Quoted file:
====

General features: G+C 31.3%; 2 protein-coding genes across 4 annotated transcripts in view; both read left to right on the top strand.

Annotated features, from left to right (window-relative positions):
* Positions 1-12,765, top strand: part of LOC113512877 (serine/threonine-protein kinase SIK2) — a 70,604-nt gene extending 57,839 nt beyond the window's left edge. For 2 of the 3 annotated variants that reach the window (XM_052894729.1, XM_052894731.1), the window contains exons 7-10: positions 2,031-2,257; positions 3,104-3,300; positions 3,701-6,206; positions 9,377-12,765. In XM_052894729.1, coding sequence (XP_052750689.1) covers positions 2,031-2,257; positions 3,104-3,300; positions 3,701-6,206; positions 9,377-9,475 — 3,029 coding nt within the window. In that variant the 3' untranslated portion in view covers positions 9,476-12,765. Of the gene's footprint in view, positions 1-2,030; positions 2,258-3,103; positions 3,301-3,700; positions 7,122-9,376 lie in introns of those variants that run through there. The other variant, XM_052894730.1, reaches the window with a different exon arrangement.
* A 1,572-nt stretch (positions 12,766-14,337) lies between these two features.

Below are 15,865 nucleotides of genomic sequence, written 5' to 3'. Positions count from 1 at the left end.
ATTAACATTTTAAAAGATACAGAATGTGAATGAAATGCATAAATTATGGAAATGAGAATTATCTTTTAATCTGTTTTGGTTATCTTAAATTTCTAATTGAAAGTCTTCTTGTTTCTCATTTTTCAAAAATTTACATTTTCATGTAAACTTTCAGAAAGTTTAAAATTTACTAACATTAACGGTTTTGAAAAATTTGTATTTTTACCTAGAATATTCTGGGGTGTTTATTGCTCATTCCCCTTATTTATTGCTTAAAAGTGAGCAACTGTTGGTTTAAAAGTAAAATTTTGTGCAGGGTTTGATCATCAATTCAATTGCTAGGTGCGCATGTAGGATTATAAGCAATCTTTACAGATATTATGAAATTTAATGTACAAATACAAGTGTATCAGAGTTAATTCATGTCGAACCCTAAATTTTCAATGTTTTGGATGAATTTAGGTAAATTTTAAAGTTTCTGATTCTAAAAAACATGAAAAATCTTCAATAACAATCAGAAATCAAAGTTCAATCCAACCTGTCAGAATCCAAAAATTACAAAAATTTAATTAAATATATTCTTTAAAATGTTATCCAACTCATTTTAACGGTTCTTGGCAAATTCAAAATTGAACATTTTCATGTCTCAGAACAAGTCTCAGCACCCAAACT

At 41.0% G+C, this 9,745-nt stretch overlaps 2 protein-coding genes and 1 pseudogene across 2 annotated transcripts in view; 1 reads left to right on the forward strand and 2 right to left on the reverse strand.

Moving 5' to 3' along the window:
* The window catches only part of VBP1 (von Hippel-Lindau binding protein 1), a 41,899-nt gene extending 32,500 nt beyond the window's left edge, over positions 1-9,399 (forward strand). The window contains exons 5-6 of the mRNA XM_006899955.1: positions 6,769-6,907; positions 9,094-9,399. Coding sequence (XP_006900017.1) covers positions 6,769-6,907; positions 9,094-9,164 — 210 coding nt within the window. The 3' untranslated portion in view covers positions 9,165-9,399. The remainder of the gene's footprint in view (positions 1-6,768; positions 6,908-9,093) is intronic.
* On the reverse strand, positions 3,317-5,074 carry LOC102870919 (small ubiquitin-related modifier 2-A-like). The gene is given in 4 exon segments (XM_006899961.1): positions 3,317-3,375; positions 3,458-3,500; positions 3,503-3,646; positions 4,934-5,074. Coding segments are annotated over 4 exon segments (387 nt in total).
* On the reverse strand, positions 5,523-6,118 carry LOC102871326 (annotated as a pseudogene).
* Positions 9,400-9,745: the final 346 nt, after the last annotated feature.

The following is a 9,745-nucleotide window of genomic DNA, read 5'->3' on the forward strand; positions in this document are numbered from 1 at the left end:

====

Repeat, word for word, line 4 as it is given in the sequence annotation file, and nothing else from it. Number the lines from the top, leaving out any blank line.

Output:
* A 1,572-nt stretch (positions 12,766-14,337) lies between these two features.